October 3, 2013
Larkin Street Redevelopment Take Three And Planning's Flop
Having been rejected twice, once in 2010 and again at the end of last year, the project sponsors of the proposed demolition the dilapidated First St. John's United Methodist Church at the corner of Larkin and Clay will once again seek the Planning Commission’s approval to build a new residential building upon the lot this afternoon.
The revised design for the development at 1601 Larkin Street which is down to five floors from six with additional setbacks and new finishes on the façade will yield 27 new dwelling units and 32 parking spaces as proposed.
The Planning Department which had originally supported the project but then flipped has flopped back to once again characterizing the project as “necessary and desirable” and recommends the project be approved.
∙ 1601 Larkin Street 3.1: The Redesign Details And Renderings [SocketSite]
∙ 1601 Larkin: Planning's Flip-Flop And Expected Disapproval Today [SocketSite]
First Published: October 3, 2013 4:00 AM
Comments from "Plugged In" Readers
Nobody is mentioning the 60k "donation" to the middle polk neighborhood association which seems to have bought their support.
People talk about extortion in connection with development, but this is the most blatant case of that that I have ever seen.
Posted by: Joe at October 3, 2013 7:39 AM
Joe, that's standard operating procedure on Potrero Hill and Dogpatch where we've been bought and sold. Just the cost of doing business.
Posted by: PHill at October 3, 2013 8:06 AM
PHill - please let me know what you are referring to on Potrero Hill?
Posted by: J.R. at October 3, 2013 8:30 AM
J.R., Well we all know about the Eastern Neighborhoods Public Benefit Fund $1.5 million
But more recently we have donations to the GreenBenefit District and various open spaces. Look at the sponsors for the Potrero Hill Festival.
The problem is that we have come to accept this, that it's OK to take the money and believe that we can remain independent of influence.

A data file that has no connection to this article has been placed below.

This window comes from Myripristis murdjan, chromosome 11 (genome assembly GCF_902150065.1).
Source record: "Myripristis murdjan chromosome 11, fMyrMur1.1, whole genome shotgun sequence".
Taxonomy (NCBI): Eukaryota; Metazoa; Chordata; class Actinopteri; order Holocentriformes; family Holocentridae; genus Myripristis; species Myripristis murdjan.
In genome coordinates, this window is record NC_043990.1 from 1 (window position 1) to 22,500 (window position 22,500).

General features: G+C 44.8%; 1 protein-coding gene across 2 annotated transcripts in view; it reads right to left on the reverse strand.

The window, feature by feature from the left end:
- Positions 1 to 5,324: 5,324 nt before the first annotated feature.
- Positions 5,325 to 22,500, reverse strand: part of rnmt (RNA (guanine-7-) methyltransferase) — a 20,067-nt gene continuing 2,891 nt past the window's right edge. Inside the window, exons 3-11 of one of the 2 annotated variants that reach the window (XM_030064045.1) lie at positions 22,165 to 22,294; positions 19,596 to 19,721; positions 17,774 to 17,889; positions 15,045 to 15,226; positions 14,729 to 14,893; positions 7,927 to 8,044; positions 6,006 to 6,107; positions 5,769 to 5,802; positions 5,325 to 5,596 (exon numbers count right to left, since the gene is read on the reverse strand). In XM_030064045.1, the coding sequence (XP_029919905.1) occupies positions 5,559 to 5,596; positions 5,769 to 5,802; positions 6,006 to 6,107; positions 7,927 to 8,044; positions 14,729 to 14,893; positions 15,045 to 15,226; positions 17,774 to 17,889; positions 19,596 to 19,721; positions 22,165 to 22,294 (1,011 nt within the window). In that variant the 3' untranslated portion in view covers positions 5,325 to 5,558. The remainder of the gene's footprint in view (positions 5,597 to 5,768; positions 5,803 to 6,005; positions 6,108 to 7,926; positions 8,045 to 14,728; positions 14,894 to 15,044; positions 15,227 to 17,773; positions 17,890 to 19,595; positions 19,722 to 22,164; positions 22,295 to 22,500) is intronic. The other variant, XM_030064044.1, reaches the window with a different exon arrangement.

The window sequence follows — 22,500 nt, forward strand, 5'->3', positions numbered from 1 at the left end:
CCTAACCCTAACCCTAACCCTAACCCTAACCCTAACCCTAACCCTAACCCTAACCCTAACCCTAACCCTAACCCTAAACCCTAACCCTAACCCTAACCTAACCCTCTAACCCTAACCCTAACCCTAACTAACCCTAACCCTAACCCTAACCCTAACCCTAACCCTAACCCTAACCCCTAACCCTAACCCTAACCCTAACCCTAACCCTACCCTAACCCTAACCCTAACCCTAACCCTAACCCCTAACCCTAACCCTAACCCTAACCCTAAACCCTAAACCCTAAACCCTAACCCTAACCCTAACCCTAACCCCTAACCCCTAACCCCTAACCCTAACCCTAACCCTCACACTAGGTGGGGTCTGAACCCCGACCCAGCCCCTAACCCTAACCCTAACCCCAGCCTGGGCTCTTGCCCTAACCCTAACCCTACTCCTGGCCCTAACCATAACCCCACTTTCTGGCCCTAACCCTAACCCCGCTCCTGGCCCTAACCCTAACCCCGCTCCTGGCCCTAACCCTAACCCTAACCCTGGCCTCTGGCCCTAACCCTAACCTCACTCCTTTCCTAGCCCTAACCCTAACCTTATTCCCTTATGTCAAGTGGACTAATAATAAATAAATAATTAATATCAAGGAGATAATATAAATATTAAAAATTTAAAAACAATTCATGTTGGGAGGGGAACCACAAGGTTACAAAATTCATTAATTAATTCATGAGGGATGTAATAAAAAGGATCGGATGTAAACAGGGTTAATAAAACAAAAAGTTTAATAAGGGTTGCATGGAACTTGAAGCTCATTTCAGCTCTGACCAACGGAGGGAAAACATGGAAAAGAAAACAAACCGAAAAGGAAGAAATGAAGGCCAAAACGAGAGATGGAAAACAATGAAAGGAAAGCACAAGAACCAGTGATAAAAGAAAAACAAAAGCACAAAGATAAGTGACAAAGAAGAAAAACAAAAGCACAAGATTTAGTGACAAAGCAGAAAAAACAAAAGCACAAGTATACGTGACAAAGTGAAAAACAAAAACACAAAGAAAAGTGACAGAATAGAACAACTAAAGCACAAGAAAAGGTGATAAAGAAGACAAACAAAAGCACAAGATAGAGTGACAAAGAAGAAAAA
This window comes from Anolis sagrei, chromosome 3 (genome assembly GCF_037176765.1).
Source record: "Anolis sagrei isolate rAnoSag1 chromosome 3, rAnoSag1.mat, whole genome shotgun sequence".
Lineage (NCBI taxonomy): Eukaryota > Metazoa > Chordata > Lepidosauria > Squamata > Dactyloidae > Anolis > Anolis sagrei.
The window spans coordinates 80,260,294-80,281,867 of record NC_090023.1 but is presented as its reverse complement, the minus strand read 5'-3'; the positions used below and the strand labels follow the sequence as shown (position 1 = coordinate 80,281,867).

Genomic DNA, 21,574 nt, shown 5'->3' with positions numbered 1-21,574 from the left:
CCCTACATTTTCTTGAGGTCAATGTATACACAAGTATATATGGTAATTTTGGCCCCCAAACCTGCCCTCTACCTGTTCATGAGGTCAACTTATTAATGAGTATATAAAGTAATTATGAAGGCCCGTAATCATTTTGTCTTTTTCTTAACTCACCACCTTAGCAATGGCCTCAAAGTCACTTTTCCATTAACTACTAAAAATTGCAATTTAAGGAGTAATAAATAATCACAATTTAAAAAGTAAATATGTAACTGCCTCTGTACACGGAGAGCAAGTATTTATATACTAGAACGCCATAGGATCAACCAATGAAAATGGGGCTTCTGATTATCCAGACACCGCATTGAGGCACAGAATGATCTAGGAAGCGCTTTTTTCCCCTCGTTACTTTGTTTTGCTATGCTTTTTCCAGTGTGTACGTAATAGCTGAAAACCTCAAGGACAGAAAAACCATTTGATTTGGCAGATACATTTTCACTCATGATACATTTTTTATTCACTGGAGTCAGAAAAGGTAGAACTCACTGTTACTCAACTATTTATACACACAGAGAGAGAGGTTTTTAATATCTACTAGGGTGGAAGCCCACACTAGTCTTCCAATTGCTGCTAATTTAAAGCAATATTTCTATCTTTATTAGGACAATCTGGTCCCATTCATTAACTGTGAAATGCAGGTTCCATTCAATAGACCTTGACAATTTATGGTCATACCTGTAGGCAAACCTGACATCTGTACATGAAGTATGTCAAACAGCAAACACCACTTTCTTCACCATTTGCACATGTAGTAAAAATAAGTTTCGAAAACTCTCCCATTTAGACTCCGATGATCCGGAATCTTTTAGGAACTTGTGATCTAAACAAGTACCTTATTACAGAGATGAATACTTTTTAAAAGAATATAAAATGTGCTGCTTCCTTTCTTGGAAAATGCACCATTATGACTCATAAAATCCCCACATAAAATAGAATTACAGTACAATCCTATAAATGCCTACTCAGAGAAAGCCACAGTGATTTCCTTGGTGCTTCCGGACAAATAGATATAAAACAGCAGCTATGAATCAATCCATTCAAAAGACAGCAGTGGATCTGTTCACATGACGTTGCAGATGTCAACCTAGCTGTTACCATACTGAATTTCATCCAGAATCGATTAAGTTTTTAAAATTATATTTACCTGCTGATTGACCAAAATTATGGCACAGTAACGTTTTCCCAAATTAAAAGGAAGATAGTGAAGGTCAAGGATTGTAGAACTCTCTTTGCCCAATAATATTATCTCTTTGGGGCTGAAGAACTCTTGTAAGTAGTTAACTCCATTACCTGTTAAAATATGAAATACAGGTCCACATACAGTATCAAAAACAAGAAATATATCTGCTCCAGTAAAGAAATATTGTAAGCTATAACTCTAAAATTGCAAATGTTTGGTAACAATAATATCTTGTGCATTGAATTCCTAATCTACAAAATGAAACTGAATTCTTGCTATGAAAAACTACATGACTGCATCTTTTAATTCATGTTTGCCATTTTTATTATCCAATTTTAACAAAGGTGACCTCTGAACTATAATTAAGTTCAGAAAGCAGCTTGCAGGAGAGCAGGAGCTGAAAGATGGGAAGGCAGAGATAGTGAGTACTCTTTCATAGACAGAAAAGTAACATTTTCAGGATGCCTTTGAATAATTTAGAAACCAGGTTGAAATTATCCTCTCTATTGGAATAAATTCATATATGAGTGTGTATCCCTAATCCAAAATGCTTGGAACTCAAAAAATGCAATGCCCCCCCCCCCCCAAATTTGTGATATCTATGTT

Posted by: Phill at October 3, 2013 8:52 AM
Nicely vague accusations; I am still uncertain whose silence or support has been bought.
Posted by: J.R. at October 3, 2013 9:15 AM
Is it legal for neighborhood associations to accept "donations" in exchange for development support?
Posted by: SFCitizen at October 3, 2013 9:16 AM
If you are a neighborhood association, or have a small neighborhood-serving endeavor, and someone is willing to invest thousands of dollars, you may avoid speaking out against your donor at some point. I don't think these donations are given without some expectation that there will be some return on investment. It's a slippery slope for those accepting these funds.
It's not illegal, but one hopes that new ethics reform will force transparency.
Posted by: PHill at October 3, 2013 9:29 AM
What's the problem? As much as I'll despise the years of construction noise, this needs to happen. The existing structure is not salvageable, not historic, and is just a haven for transients. It reeks of urine every time I walk by.
I live on this block and recently received the floor plans to the proposed structure in the mail. So the developer is definitely reaching out.
Posted by: sixtypercenttogether at October 3, 2013 11:14 AM
PHill - Is someone working on ethics reform for neighborhood associations?
Posted by: SFCitizen at October 3, 2013 11:36 AM